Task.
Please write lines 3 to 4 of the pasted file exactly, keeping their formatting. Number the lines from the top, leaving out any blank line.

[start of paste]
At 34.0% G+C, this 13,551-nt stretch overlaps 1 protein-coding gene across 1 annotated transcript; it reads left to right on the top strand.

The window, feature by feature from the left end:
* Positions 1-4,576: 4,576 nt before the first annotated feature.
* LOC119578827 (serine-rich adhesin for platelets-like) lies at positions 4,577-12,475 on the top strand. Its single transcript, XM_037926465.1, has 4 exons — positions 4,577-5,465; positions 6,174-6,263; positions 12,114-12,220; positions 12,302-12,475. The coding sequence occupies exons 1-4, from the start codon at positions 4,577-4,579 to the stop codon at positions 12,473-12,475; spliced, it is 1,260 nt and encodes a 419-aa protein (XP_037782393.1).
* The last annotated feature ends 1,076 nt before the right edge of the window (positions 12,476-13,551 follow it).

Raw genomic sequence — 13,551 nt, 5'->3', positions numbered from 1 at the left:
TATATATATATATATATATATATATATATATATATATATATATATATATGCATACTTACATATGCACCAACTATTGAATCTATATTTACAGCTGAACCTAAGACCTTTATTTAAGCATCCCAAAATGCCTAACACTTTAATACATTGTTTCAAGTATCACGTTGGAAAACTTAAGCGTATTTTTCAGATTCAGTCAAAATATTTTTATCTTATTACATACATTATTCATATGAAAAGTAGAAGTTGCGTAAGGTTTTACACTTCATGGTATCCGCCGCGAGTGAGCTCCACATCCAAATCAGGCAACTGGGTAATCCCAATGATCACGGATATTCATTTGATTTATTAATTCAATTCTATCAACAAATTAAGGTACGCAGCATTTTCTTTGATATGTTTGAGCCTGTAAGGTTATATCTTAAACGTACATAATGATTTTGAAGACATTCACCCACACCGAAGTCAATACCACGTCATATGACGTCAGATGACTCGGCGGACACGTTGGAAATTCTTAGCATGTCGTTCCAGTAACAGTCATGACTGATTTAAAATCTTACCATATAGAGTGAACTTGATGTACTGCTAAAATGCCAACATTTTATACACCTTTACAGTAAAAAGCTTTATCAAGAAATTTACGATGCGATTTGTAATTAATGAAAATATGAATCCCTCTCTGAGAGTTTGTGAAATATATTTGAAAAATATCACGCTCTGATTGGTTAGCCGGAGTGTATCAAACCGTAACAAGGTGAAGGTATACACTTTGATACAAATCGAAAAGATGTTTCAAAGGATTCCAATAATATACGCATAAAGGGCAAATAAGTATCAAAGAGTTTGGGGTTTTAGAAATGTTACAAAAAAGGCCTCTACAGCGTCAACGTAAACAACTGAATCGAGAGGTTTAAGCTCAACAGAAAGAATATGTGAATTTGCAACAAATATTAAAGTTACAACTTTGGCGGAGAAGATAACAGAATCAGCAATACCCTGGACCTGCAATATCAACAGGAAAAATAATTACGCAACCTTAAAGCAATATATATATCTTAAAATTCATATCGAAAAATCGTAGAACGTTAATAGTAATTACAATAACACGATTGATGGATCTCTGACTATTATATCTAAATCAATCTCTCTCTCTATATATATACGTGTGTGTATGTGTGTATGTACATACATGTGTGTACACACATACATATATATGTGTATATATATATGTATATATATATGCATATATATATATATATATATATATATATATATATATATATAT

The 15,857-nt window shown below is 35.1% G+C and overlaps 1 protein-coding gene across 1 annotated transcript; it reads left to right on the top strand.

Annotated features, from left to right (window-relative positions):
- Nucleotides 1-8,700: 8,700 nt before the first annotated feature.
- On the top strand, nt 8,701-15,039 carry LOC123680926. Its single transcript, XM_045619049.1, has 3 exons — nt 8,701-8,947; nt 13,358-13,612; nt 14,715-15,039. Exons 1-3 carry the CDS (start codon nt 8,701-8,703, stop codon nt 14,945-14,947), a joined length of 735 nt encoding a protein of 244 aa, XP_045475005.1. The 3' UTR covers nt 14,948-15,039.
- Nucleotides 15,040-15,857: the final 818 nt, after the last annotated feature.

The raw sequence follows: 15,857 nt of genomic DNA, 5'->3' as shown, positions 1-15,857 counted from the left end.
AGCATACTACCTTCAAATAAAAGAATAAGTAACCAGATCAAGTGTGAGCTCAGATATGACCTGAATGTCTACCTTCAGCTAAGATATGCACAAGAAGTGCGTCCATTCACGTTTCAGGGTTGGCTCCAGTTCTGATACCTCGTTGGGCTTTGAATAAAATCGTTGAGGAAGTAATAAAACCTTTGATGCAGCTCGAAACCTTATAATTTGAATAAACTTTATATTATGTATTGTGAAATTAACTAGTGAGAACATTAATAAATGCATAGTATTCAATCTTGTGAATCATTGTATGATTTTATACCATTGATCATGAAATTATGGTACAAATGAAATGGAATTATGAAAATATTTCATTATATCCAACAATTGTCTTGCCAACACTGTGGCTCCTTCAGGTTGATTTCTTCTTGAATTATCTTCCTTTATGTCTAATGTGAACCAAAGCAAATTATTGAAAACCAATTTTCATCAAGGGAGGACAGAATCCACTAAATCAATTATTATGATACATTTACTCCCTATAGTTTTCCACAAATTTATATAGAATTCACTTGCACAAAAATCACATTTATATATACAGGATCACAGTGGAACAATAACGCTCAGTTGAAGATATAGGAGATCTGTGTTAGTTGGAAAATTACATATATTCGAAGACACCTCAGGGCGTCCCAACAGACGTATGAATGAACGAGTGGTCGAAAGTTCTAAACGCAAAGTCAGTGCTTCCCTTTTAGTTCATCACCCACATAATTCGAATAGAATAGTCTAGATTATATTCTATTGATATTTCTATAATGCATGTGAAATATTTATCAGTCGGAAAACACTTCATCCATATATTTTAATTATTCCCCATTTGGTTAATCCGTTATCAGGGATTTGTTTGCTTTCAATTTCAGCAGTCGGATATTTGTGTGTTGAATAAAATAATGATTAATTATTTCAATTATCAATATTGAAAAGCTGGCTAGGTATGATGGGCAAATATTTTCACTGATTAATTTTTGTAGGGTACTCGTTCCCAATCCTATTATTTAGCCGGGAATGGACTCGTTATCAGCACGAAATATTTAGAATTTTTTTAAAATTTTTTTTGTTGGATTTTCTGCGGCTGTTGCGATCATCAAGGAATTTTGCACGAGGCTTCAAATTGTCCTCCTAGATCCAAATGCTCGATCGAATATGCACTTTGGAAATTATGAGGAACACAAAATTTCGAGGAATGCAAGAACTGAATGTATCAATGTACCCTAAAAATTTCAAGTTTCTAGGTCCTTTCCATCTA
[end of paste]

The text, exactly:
* Positions 1-4,576: 4,576 nt before the first annotated feature.
* LOC119578827 (serine-rich adhesin for platelets-like) lies at positions 4,577-12,475 on the top strand. Its single transcript, XM_037926465.1, has 4 exons — positions 4,577-5,465; positions 6,174-6,263; positions 12,114-12,220; positions 12,302-12,475. The coding sequence occupies exons 1-4, from the start codon at positions 4,577-4,579 to the stop codon at positions 12,473-12,475; spliced, it is 1,260 nt and encodes a 419-aa protein (XP_037782393.1).